Does Nvidia’s new anti-aliasing tech manage to overtake current methods?
While Call of Duty games haven’t exactly set the benchmark for visual experiences in the last few years, as they’re still based on the old IW 3.0 engine, albeit with incremental improvements through each iteration, the latest game in the series – Black Ops 2 – brings quite a few new features on the PC platform, including support for DirectX 11 or new types of anti-aliasing.Seeing as how Nvidia is backing the TXAA technology with its new Kepler-based graphics cards, we decided to see if it can actually deliver a better experience than more conventional anti-aliasing systems, like MSAA.
As such, we armed ourselves with an Nvidia GTX 680 graphics card, the latest beta drivers that deliver an improved performance in Call of Duty: Black Ops 2, and ran through the opening segments of the game’s second level – Celerium – using both the 8xMSAA and the 4xTXAA setting.
As you can see in the video above, which directly compares the two anti-aliasing technologies at first and then alternates between them, there are some differences.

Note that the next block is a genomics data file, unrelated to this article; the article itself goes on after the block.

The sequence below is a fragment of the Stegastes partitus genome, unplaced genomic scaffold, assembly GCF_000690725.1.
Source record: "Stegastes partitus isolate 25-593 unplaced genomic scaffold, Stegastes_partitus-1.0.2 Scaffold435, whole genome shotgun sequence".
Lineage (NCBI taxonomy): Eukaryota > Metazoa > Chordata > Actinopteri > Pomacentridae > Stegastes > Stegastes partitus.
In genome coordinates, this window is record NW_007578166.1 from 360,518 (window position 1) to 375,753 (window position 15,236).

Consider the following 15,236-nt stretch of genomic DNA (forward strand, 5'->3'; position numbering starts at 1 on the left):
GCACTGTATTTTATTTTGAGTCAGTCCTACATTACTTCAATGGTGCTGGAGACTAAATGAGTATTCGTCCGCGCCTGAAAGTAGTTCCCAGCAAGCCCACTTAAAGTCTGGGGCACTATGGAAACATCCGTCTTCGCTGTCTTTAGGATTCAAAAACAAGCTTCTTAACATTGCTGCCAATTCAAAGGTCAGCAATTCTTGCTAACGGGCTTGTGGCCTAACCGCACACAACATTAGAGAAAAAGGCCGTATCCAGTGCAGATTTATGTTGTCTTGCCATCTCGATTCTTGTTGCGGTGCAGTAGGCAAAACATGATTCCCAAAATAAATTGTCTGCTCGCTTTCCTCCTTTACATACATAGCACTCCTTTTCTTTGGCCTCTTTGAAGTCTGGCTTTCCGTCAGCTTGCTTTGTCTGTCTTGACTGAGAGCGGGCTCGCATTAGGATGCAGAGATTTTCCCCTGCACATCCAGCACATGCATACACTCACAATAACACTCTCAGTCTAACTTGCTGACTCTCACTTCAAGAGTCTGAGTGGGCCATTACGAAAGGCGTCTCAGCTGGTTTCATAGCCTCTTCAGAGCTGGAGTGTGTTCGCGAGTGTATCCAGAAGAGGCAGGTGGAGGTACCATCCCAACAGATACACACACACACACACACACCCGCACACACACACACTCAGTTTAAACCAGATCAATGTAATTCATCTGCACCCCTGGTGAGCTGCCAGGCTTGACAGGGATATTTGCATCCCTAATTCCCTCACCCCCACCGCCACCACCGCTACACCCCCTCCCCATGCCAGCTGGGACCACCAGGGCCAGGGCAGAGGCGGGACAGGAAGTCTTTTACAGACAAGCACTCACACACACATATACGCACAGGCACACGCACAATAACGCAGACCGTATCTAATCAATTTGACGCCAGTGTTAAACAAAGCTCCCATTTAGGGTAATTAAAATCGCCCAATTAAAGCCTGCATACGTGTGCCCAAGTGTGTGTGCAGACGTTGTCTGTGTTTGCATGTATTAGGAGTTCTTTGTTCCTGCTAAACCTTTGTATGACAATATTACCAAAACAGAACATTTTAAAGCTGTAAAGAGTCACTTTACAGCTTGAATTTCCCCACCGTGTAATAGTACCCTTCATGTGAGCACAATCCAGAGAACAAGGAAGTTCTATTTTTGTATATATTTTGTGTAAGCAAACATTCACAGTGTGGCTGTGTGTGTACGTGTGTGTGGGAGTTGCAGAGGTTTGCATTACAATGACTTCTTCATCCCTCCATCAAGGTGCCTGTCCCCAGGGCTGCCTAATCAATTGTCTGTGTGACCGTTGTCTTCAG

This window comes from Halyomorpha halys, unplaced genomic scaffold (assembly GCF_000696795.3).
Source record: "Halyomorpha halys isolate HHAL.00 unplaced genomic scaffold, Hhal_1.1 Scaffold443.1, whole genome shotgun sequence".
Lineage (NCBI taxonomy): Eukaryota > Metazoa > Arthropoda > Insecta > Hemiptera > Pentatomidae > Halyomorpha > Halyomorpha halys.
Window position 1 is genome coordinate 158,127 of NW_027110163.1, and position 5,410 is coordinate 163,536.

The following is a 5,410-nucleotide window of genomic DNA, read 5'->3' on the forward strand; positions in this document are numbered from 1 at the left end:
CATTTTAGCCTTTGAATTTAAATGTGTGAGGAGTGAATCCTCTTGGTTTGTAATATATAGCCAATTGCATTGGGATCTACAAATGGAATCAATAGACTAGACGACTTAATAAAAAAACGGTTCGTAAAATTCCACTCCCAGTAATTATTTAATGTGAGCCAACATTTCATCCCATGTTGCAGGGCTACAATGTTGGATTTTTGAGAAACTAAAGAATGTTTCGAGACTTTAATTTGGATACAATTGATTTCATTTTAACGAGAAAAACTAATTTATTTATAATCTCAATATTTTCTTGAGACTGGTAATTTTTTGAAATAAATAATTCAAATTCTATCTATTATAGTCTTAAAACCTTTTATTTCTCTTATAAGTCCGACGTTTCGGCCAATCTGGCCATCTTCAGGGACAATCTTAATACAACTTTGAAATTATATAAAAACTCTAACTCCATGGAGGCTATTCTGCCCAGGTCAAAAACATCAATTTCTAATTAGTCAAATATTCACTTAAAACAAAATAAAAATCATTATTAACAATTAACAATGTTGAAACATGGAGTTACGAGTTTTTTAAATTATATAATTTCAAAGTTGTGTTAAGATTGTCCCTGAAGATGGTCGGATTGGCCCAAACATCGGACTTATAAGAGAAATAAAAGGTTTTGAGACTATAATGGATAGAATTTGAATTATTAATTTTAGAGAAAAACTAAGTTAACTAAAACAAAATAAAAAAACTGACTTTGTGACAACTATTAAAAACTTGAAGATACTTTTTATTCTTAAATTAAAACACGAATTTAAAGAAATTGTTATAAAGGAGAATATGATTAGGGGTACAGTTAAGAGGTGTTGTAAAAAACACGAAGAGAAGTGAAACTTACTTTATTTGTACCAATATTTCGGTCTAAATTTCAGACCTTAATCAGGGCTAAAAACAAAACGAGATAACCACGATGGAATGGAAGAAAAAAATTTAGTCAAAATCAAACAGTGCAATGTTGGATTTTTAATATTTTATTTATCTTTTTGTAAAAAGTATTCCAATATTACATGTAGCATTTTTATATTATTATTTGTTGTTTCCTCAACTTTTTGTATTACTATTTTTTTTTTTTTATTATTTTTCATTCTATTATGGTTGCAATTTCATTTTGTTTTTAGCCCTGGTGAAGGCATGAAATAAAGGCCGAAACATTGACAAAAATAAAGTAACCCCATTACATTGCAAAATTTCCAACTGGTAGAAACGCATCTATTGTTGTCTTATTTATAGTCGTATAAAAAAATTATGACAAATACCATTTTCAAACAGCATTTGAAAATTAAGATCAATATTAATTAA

The first one is that the TXAA footage has a more bluish hue than the MSAA one, which retains a color palette closer to brown than blue.
What’s more, during the wingsuit flight sequence, you notice an overall sharper tone for the TXAA playthrough as the MSAA one features a bit more blurriness and a lot more fog that masks the foliage and trees.
Another smaller difference noticed by us is that the uniforms of your squadmates are a bit shinier when running on TXAA than MSAA.
Overall, while you can spot quite a few differences while running on TXAA, we didn’t experience any noticeable differences in quality or framerate, although the TXAA playthrough felt a bit smoother than the MSAA one.
Judge for yourselves by enjoying our video comparison above.